Hercules continues to chase lion across sky


The constellation Leo is slowly fading from the sky because of urban light pollution. While it still shines brightly, we can understand why the ancients honored it with a place in the nighttime sky.

Just after dark, look for Leo low in the east. First, find the Big Dipper. Next, locate the two stars that form the front of the Dipper’s bowl. Extend the line between those two stars to the east, and you’ll run right into Leo’s back.

A collection of five bright stars, The Sickle, forms Leo’s head and front paw. It looks a bit like a backward question mark. The bottom star in The Sickle is Regulus, which forms his front paw.

The ancient Greeks called the star Kardia Leontos, the Romans Cor Leonis, both of which mean the “lion’s heart.” The name Regulus didn’t follow until the 16th century.

According to Richard Allen, the great astronomer Copernicus named it. Regulus means “little king” because, as we still say, the lion is the king of beasts.

East of the sickle, a stellar right triangle forms the lion’s hindquarters. The easternmost star in the triangle is Denebola, the “lion’s tail” in ancient Arabic.

To our modern eyes, the constellation doesn’t look like a lion. At one of our programs at Perkins, an imaginative fifth grader insisted that it looked more like an aardvark. However, the leonine connection stretches back into our earliest cultural history.

The ancient Egyptians were most likely the first to see the constellation as a lion. They depicted it perched on a serpent or snake.

Some ancient Greek and Roman commentators write that it was the offspring of Selene, the goddess of the moon. It’s easy to see why. Selene frequently visits her offspring. Every month, the moon passes near the star Regulus in Leo.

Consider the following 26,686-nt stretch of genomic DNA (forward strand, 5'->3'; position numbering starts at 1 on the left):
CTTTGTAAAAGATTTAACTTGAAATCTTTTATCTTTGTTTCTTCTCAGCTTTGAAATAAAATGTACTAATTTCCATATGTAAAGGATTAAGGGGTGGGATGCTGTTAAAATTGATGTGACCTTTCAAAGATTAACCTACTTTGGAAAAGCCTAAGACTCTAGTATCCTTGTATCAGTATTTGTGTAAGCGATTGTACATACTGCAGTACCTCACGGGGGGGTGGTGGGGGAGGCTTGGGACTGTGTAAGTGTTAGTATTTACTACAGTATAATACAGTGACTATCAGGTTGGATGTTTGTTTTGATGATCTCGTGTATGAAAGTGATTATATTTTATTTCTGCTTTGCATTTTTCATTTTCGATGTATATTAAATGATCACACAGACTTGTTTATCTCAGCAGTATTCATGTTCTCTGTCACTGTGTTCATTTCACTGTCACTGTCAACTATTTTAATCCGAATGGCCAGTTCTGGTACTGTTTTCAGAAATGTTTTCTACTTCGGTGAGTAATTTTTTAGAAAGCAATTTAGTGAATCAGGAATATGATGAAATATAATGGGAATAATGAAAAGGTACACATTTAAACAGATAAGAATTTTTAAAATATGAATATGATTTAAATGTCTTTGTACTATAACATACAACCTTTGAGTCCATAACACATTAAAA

Early Hebrews connected the constellation with the Lion of Judah, representing their ancient faith’s strength and nobility. Medieval Christians pictured it as the lion’s den of the Biblical book of Daniel.

Leo is almost certainly the lion Hercules slew during his famous 12 labors.

The first task was to kill the ferocious lion who lived in Nemea, a valley in Greece’s Argolis.

The Nemean Lion was one mean cat, and I ain’t lyin’. In this version of the myth, he was the evil offspring of a 100-headed monster called Typhon and a half-woman and half-snake called Echidna.

Hera, the queen of the gods, had a thing for hideous monsters and took several as household pets. She nursed the infant Leo, which must have been unpleasant. Lions are born with all their teeth.

The lion eventually turned up in Nemea, which was no bargain for the locals. Many of them ended their lives as brunch for the hungry feline.

Along came Hercules with blood in his eye. Finding the lion’s den was easy. He just followed the trail of body parts.

He shot the lion with an arrow but to no avail. Hercules’ aim was infallible, but the arrows bounced off the lion’s leathery hide.

Our hero chased Leo into its cave, but the lion escaped from a second exit. The process repeated again and again, much to the frustration of Hercules.

Hercules finally blocked off one of the two entrances, strode into the other entrance, and pounced on the lion. After much thrashing around, he strangled the beast.

Hercules skinned the lion and hefted the bloody hide onto his shoulders.

Hercules decided to wear the animal’s skin as a nasty-smelling cloak. Whenever he wanted to petrify his enemies, he pulled the lion’s head over his own.

Hera was devastated by the death of her pet. She placed the lion in the sky as a constellation, which we can still see today.

As the nights of spring pass, Leo arcs across the sky. It reaches its highest point in the southern sky and slowly descends to the west. At the same time, Hercules rises in the northeast. Thus, night after spring night, he chases the lion across the sky.

The lion surely enjoys being pursued, never to be caught. And for our greatest Herculean heroes, the joy of the hunt is in the chase and not the conquest.

Tom Burns is the former director of the Perkins Observatory in Delaware.

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